Is everything “priced in?” Investors have gone “all in” with a disregard for caution. But with markets extended and overvalued what should investors do now?

As discussed in this past weekend’s newsletter, investors got even more speculative during the recent correction, which is the opposite of what you would expect. But if markets anticipate “good news,” then are there any “surprises” left?

In other words, if markets have priced in perfection, then there is not a lot of room for “disappointment.” Such was a point I made this morning on Twitter:

As we have discussed previously, “market momentum” is a hard thing to kill. Such is particularly the case when the “Fear Of Missing Out” overrides logic. In this past weekend’s missive, we laid out the case for a “sellable rally.” To wit:

“You can see the failure of the market at the 20-dma and the support at the 50-dma. What is essential are the upper and lower indicators.

  1. Both of the upper indicators are currently registering short-term oversold conditions, suggestive of at least a reflexive bounce next week.
  2. Conversely, both of the lower “sell signals” have been triggered, and as noted in the video, it suggests there is additional selling pressure on stocks currently.”
Chart updated through Monday’s close:

Correction Speculators, Correction Makes Speculators Even More Speculative 09-11-20

Lot’s Of Risks To The Bullish Outlook

While we used the sell-off to add some holdings to our portfolios, we remain cautious for several reasons.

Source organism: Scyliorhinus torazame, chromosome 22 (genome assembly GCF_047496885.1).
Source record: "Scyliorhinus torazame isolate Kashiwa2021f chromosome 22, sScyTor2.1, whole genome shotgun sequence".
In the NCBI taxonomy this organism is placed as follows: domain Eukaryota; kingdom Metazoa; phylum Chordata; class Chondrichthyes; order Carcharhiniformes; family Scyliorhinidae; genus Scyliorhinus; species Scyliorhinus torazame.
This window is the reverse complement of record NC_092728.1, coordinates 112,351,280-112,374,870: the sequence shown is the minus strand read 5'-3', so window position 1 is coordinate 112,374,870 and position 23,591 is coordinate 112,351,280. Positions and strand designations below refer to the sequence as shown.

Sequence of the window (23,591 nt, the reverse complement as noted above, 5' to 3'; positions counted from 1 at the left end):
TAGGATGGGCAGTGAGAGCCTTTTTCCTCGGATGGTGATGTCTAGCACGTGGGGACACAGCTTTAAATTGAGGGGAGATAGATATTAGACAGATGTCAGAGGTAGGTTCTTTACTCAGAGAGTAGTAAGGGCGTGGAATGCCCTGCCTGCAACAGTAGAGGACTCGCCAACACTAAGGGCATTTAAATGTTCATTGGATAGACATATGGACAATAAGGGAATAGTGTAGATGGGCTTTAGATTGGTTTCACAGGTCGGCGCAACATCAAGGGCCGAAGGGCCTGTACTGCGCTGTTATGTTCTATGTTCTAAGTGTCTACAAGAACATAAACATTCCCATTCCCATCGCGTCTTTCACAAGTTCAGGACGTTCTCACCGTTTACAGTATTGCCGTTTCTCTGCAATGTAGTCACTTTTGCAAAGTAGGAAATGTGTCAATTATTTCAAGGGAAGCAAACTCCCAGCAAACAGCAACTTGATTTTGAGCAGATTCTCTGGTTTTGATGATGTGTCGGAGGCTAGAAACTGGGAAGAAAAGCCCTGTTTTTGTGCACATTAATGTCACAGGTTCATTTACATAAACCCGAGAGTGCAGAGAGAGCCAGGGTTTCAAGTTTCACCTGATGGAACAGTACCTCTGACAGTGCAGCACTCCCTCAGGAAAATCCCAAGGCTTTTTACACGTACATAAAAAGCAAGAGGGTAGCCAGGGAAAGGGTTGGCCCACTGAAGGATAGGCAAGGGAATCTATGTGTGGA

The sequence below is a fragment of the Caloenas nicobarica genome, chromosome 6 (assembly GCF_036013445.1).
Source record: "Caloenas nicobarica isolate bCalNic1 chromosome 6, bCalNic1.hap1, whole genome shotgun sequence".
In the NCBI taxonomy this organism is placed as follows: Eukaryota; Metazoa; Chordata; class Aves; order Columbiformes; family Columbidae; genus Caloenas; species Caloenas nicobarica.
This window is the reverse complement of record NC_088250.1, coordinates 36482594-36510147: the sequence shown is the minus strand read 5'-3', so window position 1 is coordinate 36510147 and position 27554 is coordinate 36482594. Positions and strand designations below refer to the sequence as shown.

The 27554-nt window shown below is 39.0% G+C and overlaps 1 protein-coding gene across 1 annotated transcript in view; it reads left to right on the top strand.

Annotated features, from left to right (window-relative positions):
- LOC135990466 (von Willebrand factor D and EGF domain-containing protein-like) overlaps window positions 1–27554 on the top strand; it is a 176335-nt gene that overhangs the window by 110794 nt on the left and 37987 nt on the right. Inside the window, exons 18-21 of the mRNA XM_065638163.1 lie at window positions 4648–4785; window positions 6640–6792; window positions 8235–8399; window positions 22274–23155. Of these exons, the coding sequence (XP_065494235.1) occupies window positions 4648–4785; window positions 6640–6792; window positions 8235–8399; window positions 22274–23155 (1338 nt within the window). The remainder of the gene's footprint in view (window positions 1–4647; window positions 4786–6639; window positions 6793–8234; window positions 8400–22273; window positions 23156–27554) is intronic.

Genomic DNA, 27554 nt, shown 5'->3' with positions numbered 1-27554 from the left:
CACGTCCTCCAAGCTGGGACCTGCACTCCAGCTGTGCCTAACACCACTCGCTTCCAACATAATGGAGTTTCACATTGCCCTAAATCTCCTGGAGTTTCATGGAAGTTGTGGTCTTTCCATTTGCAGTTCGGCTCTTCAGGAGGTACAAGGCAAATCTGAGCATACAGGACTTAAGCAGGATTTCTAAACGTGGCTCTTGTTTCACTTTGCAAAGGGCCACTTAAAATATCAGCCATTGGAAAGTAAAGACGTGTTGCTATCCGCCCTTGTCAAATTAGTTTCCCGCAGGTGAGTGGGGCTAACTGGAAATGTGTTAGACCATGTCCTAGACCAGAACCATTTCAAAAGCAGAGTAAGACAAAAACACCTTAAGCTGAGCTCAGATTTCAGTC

1. The market has fully priced in whatever economic recovery we are likely to see near-term. 
  2. There is clear evidence of weakening economic data and slower earnings growth.
  3. Investors are counting on a “vaccine” to restore the economy to its previous strength fully. 
  4. The markets have entirely discounted the potential for an election “event.” 
  5. Market participants have discounted the need the additional stimulus to sustain economic growth and recovery. 
  6. The Fed is on the sidelines for now. Without additional Treasury issuance, the Fed has less ability to provide additional liquidity to the market. 
  7. While the economy is indeed recovering, along with employment, it will still likely fall well short of pre-pandemic levels stifling future earnings growth and revenues.
  8. Investors are paying exceedingly high valuations based on a full earnings recovery, which is unlikely to be the case.

Sluggish Growth

The problem, as discussed in Insanely Stupid,” the ability for stocks to continue to grow earnings at a rate to support such high valuations is problematic. Such is due to rising debts and deficits, which will retard economic growth in the future. To wit:

“Before the ‘Financial Crisis,’ the economy had a linear growth trend of real GDP of 3.2%. Following the 2008 recession, the growth rate dropped to the exponential growth trend of roughly 2.2%. Instead of reducing the debt problems, unproductive debt, and leverage increased.

The ‘COVID-19’ crisis led to a debt surge to new highs. Such will result in a retardation of economic growth to 1.5% or less.” 

bullishness willful blindness, Justifiable Bullishness Or Is It Willful Blindness?

Slower economic growth, combined with a potential for higher taxes, increases the probability that “risk” may well outweigh “reward” at this juncture. However, all of these issues will take time to play out.